Chronic Hypertrophic Tonsillitis

Chronic Hypertrophic Tonsillitis

  Autor NN Team Data: 17.09.2009

Chronic Hypertrophic Tonsillitis
The tonsils are paired organs, almond-like shaped, distributed on the right and left side of the throat. Some while a go, they were considered to have no role for the body and thus the tonsillectomy trend, the tonsils removal which was done without being necessary, just because "if we are at the hospital, let's take the tonsils out too". Nowadays, the tonsils are known to play an important role in the prevention and spreading of the infections, being a type of filter for bacteria and viruses. 

The tonsils secrete antibodies, thus fighting against infections. The problem is that during this process the tonsils themselves get inflamed very easily, leading to tonsillitis: they become red, painful and collect pus. This is a frequent disease at children, which is cured easily without problems. As they are growing, children develop tonsillitis more rare, until they stop it. It is believed that once aging, the tonsils are not so important for providing immunity and that's why they don't get inflamed anymore. 

The serious problems occur when the tonsillitis becomes chronic. We are talking about a chronic disease when the tonsillitis lasts at least six months and is resistant to the treatment. Because of the long lasting or short term but repeated infections, the tonsils which are permanently stimulated to produce antibodies may get bigger and that's why we are talking about hypertrophic tonsils. 
The chronic hypertrophic tonsillitis is a combination between the chronic inflammation and the enlargement of the tonsils. The symptoms are easy to notice: sore throat especially when the child needs to swallow, breathing difficulties both awake or sleeping (snoring, apnea), low appetite, fatigue, general discomfort. The tonsils obstruct the throat and the child breathes heavily, getting tired very fast, maybe even chocking with food because it has no way to pass, and the voice is slightly modified.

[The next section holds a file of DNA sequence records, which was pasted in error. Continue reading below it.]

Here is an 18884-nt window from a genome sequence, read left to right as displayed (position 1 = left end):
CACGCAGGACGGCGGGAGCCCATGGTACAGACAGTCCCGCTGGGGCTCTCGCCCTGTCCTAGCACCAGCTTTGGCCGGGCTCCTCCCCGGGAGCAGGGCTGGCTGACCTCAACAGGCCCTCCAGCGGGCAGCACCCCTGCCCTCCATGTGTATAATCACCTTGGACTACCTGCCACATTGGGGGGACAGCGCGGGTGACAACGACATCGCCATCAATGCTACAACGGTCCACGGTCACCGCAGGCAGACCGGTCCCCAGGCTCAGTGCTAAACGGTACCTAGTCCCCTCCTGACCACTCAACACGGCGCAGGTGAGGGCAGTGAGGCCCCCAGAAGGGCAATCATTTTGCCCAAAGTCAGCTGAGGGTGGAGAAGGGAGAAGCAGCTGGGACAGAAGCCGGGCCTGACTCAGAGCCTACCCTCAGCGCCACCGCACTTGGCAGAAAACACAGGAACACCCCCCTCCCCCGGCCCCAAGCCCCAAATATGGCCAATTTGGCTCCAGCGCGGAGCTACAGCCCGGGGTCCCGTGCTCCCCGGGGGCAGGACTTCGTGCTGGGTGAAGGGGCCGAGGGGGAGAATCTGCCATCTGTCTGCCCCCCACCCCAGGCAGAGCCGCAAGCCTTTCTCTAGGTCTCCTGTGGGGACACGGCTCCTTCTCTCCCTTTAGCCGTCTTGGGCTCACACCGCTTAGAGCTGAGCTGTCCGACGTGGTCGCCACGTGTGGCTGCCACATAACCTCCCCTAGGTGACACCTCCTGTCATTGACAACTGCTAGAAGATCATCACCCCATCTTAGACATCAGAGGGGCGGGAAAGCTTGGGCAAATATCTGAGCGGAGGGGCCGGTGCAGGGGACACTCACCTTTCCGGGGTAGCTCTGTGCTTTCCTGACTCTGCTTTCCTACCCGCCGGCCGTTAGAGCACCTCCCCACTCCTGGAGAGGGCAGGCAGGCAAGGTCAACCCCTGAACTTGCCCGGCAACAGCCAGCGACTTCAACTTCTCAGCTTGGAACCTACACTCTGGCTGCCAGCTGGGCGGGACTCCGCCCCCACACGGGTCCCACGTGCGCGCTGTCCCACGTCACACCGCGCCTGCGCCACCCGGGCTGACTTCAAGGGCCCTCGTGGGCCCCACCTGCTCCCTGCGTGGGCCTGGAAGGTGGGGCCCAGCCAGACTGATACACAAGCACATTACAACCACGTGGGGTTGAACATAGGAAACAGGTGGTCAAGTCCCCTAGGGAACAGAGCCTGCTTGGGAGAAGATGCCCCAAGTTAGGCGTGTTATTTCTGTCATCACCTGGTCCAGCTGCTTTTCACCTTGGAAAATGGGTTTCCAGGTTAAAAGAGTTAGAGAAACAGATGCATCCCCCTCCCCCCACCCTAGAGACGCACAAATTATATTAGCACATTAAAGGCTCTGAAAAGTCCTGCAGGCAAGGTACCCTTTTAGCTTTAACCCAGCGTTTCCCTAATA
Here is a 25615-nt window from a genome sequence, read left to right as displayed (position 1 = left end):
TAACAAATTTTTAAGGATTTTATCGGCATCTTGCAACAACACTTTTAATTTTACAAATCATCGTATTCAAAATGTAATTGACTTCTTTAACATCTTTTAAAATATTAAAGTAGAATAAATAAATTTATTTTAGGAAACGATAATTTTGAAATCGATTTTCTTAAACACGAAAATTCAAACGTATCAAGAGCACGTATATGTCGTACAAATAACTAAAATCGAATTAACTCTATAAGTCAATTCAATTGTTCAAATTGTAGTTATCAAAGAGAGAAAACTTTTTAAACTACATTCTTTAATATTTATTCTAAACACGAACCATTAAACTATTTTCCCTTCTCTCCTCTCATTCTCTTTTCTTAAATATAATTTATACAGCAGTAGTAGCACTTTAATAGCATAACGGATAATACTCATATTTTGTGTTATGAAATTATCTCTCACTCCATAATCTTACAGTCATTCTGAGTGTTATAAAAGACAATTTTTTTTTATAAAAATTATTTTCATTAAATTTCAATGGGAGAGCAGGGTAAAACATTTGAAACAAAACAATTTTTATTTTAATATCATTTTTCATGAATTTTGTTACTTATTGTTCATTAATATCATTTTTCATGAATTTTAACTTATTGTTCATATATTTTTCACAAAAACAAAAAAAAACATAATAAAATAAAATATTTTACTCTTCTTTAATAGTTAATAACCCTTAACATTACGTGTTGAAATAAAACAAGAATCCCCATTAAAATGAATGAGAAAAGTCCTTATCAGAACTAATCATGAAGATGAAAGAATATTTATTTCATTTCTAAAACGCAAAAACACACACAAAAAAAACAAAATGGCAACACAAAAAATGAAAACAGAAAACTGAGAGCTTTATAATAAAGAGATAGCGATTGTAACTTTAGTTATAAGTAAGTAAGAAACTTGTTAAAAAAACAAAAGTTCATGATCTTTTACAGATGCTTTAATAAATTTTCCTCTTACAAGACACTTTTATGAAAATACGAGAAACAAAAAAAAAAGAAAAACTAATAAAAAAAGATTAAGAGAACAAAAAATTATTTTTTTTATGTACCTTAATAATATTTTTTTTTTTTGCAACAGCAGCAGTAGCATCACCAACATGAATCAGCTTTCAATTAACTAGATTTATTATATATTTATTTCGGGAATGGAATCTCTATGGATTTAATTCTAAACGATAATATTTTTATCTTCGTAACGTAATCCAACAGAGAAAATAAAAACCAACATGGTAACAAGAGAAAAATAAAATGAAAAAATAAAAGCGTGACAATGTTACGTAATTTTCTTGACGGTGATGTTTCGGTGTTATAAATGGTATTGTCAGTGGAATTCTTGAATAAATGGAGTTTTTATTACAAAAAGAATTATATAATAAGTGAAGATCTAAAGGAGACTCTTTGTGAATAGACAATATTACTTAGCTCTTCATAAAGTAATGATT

The diagnosis is easily to establish as the tonsils are visible. They become so prominent that sometimes they touch themselves, get red and painful. It is important to determine the cause of the tonsillitis, because it might be just a simple symptom of an infection in the organism and not a proper disease. The doctor must identify the pathogen and prescribe the proper treatment. Most times, the chronic tonsillitis is about a bacteria or a streptococcus. 

Sometimes, the removal of tonsils is the only solution to chronic hypertrophic tonsillitis, because this tends to last despite the treatment. But, although we're talking about a common surgery, the decision must not be taken in a hurry. Let's not forget that tonsillectomy is still a surgery, it's invasive, it needs anesthesia and has some risks, the most important being the risk of throat bleeding during and after the surgery. The decision of surgery must be taken by the pediatrician and the audiologist, who will assess the benefits and the risks of surgery. But if the tonsils are so big that they obstruct a normal breathing and food swallowing, maybe the doctors will decide that there are more benefits. During the surgery, the child's mouth is kept open with special tools, the tonsils are grabbed and pulled to the center of the mouth where their fixation tissues are cut. The bleedings are controlled with clamps, sutures or cautery. If everything works out well, the child leaves the hospital on the same day or the next day after the surgery. 

For a while, about 14 days, he will have sore throat and ear pains, nasal congestion and will swallow with difficulty. Mild painkiller can be used to reduce the pains. He will resume the normal activity gradually, after 2- 3 days of rest. After a week, he may go back to school or kindergarten. 

Read the English version of this article: Chronic Hypertrophic Tonsillitis